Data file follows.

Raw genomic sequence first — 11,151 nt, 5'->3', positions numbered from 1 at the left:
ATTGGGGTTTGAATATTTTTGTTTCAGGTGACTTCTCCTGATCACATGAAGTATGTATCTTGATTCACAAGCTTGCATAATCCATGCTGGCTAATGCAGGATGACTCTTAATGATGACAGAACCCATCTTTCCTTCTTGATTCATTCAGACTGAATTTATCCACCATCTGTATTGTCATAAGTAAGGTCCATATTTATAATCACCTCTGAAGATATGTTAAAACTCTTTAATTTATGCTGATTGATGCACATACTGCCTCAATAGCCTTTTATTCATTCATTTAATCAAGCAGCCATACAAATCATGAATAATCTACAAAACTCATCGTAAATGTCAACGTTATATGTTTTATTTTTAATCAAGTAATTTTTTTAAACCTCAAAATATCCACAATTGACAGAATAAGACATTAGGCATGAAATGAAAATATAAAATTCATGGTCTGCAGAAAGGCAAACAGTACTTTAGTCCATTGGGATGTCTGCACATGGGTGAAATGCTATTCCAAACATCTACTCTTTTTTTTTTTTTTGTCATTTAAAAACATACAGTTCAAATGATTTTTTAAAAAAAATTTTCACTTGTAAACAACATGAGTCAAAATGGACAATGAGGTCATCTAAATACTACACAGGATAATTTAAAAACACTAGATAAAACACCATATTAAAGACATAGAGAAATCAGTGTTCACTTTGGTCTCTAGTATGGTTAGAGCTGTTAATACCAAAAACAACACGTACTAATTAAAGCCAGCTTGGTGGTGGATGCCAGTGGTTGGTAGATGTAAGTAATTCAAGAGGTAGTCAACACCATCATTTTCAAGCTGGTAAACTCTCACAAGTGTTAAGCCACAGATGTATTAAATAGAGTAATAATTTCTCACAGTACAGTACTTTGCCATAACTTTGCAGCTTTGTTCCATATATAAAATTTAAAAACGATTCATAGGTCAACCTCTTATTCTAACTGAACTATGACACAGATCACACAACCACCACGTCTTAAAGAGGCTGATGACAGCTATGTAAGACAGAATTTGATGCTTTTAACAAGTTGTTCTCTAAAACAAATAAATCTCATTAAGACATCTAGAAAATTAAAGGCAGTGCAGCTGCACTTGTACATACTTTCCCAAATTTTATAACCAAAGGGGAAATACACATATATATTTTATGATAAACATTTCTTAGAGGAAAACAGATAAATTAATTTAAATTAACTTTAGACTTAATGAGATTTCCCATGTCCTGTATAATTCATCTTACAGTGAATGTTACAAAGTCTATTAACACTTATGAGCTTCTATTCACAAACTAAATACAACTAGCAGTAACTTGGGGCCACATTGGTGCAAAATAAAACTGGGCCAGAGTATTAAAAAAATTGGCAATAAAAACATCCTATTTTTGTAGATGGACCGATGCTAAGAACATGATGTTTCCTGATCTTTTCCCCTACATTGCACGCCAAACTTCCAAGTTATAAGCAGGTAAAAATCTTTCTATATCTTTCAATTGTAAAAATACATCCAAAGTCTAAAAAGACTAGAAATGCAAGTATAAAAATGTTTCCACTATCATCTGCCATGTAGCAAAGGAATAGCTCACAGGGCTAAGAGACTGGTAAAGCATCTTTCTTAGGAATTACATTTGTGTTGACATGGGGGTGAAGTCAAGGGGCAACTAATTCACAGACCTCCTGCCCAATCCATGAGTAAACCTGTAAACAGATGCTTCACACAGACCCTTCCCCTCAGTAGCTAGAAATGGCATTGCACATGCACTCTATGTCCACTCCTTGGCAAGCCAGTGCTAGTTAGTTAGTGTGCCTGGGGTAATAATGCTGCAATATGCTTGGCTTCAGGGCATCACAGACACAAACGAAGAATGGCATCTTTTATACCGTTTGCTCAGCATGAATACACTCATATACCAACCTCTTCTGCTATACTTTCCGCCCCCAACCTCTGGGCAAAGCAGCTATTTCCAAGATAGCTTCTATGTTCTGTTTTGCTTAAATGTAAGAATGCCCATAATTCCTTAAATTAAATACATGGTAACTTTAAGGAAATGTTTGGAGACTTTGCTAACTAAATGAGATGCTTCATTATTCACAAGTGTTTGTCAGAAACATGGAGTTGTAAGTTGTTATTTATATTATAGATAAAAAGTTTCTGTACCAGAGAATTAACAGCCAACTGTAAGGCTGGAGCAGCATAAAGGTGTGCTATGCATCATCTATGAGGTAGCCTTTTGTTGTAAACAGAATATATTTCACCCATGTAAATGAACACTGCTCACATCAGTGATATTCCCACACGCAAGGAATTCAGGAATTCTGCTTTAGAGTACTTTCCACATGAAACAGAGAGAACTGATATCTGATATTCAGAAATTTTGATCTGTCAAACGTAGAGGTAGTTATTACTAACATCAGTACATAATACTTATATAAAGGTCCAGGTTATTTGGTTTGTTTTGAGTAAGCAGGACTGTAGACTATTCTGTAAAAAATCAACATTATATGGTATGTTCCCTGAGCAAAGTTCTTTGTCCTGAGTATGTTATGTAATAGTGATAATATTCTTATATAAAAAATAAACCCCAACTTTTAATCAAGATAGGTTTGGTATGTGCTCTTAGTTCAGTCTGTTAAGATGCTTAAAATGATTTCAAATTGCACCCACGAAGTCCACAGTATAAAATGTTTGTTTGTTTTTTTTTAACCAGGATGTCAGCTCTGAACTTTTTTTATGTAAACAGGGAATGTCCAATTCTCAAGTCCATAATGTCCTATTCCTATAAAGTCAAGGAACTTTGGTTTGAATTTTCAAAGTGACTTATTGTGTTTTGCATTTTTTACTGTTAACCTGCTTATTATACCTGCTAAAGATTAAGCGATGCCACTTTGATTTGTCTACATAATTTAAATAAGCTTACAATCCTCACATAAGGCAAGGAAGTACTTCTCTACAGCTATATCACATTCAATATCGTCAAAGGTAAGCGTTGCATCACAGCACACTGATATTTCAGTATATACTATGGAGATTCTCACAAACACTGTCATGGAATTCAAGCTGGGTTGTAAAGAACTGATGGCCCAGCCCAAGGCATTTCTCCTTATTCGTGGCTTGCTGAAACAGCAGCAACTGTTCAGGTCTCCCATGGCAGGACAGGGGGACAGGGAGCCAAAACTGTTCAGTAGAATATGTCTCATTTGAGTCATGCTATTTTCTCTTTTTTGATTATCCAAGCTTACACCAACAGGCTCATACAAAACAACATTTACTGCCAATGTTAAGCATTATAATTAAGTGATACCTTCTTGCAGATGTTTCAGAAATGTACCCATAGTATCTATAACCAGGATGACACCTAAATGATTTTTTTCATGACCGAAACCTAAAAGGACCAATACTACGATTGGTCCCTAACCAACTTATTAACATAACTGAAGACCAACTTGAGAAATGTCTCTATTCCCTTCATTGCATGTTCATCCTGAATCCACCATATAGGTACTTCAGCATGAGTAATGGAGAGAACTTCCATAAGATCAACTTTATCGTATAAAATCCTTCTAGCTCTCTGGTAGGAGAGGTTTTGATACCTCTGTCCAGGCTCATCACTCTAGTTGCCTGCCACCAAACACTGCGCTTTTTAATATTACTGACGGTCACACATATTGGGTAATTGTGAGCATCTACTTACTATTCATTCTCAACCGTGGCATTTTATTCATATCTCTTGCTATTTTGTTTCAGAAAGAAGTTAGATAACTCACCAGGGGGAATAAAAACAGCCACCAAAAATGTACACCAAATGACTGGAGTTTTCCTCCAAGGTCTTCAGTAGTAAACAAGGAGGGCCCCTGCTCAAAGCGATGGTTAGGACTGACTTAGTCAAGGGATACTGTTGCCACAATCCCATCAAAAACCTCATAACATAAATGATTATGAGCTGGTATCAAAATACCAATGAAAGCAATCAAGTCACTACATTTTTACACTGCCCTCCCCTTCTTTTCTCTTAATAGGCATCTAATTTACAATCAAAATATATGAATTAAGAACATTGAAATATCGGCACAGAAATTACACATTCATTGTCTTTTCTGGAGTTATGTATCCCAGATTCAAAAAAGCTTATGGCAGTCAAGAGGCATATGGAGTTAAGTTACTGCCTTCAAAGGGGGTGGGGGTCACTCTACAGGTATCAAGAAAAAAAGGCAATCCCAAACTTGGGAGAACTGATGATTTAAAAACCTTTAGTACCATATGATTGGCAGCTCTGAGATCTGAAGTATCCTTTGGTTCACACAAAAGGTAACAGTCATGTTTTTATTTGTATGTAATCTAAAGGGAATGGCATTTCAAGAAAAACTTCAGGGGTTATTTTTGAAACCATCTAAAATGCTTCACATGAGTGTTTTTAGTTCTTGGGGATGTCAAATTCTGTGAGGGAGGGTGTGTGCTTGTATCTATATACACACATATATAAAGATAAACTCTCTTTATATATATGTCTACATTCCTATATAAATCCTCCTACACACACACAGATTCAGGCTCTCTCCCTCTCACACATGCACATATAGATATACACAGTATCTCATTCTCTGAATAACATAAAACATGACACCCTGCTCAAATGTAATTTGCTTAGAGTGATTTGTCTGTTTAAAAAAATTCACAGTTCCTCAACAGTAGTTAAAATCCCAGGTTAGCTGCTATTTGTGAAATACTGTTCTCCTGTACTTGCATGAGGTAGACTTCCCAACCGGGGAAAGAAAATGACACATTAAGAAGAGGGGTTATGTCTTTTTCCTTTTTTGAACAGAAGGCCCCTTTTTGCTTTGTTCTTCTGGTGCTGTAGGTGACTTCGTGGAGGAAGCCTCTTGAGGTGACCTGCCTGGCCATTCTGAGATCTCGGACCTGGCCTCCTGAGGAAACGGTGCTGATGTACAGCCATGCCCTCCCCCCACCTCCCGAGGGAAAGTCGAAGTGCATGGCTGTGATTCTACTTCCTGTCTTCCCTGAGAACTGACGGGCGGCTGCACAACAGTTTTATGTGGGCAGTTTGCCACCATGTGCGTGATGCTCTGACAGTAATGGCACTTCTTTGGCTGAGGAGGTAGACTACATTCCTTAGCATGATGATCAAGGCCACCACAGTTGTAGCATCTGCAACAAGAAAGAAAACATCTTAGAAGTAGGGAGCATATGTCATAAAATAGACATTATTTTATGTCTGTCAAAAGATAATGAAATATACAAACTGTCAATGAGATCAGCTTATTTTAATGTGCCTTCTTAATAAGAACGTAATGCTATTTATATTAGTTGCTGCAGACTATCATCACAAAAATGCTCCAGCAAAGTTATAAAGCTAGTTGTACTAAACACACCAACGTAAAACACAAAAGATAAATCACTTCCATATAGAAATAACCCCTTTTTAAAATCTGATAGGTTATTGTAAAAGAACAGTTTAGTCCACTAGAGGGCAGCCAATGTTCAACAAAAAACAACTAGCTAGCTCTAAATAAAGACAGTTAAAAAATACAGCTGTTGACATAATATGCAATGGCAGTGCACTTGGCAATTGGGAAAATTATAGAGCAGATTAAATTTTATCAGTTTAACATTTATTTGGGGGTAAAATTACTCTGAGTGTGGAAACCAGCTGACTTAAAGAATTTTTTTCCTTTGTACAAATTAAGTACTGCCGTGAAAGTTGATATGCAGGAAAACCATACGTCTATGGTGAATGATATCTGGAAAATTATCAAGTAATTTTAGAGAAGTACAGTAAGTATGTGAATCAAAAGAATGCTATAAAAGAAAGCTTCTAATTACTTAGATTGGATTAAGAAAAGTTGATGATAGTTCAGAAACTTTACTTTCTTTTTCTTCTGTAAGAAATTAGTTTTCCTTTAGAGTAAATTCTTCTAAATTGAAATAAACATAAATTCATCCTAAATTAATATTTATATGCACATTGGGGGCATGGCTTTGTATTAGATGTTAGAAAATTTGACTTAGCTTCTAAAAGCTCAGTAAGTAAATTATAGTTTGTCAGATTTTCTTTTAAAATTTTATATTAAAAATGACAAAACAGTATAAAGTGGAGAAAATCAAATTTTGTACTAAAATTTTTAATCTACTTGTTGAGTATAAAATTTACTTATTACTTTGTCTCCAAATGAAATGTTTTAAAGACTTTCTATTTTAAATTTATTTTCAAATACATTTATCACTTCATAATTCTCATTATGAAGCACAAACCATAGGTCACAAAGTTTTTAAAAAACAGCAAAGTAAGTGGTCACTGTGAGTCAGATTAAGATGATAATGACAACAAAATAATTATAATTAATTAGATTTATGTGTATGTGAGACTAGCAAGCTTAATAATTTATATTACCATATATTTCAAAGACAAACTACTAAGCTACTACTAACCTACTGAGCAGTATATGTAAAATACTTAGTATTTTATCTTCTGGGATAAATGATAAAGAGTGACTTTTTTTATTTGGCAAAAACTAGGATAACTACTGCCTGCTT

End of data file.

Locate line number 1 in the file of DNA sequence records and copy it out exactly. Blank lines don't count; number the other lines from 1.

Raw genomic sequence first — 11,151 nt, 5'->3', positions numbered from 1 at the left: